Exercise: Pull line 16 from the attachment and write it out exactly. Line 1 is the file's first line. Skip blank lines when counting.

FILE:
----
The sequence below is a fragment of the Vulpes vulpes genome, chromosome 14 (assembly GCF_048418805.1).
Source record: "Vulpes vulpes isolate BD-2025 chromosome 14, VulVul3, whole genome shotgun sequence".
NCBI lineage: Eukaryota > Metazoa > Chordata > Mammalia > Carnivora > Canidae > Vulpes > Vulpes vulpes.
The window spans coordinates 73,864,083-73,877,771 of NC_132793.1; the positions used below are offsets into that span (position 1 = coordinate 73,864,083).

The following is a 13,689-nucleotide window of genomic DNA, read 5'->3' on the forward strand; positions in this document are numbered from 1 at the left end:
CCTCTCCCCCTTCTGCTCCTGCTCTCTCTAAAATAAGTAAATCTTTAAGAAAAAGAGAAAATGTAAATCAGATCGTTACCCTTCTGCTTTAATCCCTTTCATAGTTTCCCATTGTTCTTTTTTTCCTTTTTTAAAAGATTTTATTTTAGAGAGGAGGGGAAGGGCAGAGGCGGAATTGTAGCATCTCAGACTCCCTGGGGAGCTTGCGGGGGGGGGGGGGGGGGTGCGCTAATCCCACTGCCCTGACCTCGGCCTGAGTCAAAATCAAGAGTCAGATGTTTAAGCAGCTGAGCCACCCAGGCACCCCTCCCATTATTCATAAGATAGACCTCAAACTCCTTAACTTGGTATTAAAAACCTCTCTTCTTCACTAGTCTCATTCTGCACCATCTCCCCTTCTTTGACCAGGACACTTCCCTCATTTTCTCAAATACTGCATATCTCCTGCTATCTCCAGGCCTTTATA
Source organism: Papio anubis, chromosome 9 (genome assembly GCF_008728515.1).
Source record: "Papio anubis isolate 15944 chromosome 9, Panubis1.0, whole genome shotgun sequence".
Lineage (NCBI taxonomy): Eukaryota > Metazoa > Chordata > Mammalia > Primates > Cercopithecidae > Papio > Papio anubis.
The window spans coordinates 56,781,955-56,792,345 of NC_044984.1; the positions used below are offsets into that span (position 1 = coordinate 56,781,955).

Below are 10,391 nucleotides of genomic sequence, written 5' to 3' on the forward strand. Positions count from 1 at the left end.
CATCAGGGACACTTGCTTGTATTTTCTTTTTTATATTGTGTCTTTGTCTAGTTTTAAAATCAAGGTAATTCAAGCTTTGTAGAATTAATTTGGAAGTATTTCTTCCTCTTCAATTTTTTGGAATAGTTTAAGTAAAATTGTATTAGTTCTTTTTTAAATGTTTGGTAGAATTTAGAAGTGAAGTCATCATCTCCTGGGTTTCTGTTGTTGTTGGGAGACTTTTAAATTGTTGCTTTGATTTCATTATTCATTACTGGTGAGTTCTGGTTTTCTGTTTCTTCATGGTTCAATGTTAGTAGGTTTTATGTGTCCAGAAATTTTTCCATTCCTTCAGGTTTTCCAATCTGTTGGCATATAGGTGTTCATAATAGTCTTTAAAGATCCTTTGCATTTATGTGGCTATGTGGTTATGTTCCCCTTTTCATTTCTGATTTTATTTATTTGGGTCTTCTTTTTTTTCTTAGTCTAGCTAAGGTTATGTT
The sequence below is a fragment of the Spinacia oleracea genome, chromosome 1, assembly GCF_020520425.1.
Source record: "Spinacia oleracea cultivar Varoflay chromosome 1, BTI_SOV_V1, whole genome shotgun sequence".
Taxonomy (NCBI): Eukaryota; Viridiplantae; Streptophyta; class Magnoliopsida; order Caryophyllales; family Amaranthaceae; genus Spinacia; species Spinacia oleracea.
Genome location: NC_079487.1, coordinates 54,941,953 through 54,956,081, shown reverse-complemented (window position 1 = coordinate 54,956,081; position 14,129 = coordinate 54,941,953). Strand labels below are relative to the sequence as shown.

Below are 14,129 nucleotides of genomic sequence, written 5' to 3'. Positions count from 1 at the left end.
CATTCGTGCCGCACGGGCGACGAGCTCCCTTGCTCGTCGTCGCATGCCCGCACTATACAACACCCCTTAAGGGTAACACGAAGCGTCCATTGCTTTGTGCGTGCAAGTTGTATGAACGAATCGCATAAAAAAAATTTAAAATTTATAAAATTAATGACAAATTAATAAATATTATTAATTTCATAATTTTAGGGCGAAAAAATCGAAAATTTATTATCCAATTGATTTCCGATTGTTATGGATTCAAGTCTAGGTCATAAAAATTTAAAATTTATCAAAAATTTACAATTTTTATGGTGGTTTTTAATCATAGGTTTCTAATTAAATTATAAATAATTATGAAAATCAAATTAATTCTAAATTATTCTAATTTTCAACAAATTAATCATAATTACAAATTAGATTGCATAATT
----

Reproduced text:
Genome location: NC_079487.1, coordinates 54,941,953 through 54,956,081, shown reverse-complemented (window position 1 = coordinate 54,956,081; position 14,129 = coordinate 54,941,953). Strand labels below are relative to the sequence as shown.